As I said, our government is committed to fully implementing the international sustainable development goals. We are working across government. We will be reporting on this. It is a really important piece. We are committed to making sure that everyone has the opportunity to succeed and prosper in our country.

Bill C-57—Time Allocation MotionFederal Sustainable Development ActGovernment Orders

May 29th, 2018 / 10:45 a.m.
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NDP

Brian Masse NDP Windsor West, ON

Madam Speaker, again, as the government goes ahead with purchasing a private pipeline, we are limiting debate and discussion on Bill C-57 on sustainable development. It makes a mockery of many things. The sheer notion in the speaking points that the Liberals are the only ones who understand that the economy and the environment go together is such a childish approach to such a serious matter. We understand that sustainable development and the economy have always been integrated in terms of what we want to see for progress and for research and development.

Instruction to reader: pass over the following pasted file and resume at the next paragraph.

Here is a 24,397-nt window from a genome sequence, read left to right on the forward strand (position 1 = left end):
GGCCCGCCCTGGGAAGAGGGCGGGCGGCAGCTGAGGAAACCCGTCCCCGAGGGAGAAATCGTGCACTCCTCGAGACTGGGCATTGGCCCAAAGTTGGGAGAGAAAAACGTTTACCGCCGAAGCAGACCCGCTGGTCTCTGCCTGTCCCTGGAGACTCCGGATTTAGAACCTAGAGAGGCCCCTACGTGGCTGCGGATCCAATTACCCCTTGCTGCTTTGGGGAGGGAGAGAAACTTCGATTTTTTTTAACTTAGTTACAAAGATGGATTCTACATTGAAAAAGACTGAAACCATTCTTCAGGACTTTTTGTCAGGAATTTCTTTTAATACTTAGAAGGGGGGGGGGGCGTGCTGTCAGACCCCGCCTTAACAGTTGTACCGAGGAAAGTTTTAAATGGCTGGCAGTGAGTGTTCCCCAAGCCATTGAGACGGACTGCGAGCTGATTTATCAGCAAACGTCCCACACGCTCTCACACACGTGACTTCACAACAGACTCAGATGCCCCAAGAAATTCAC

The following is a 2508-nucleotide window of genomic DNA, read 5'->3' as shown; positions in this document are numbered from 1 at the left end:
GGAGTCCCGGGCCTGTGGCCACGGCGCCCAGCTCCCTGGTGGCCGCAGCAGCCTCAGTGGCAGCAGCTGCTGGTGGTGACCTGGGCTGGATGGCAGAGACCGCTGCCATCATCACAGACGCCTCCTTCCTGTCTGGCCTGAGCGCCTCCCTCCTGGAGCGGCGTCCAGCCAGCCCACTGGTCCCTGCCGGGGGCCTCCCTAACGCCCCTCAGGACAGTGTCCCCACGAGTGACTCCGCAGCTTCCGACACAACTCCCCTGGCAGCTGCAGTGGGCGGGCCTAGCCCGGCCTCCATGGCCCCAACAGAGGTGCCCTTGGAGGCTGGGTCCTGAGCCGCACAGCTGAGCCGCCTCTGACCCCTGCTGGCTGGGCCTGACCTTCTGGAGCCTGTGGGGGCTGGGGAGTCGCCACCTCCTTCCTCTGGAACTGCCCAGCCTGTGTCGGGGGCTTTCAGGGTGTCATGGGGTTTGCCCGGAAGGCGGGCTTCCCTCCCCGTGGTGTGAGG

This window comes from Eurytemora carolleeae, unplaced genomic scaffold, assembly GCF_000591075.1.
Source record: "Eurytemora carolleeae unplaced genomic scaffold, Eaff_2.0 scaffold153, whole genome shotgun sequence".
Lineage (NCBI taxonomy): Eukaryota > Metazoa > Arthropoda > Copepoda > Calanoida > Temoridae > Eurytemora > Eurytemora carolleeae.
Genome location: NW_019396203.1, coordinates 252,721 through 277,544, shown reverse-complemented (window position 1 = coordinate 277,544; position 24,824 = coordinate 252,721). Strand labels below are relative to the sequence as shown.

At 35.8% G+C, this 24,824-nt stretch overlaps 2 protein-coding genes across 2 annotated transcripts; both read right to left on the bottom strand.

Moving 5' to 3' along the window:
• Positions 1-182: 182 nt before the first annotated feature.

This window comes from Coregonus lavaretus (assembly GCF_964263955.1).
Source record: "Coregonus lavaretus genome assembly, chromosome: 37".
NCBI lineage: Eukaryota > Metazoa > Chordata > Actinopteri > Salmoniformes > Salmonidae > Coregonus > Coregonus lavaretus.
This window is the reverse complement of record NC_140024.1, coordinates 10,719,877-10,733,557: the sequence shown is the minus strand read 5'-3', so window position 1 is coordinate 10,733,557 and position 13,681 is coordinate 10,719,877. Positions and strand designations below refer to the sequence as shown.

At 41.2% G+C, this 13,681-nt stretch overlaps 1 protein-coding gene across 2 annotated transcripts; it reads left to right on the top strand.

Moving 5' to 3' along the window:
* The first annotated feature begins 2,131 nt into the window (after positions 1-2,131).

How can the minister come here today and profess that Bill C-57 and the efforts that they are making are not undermined by her own cabinet and herself?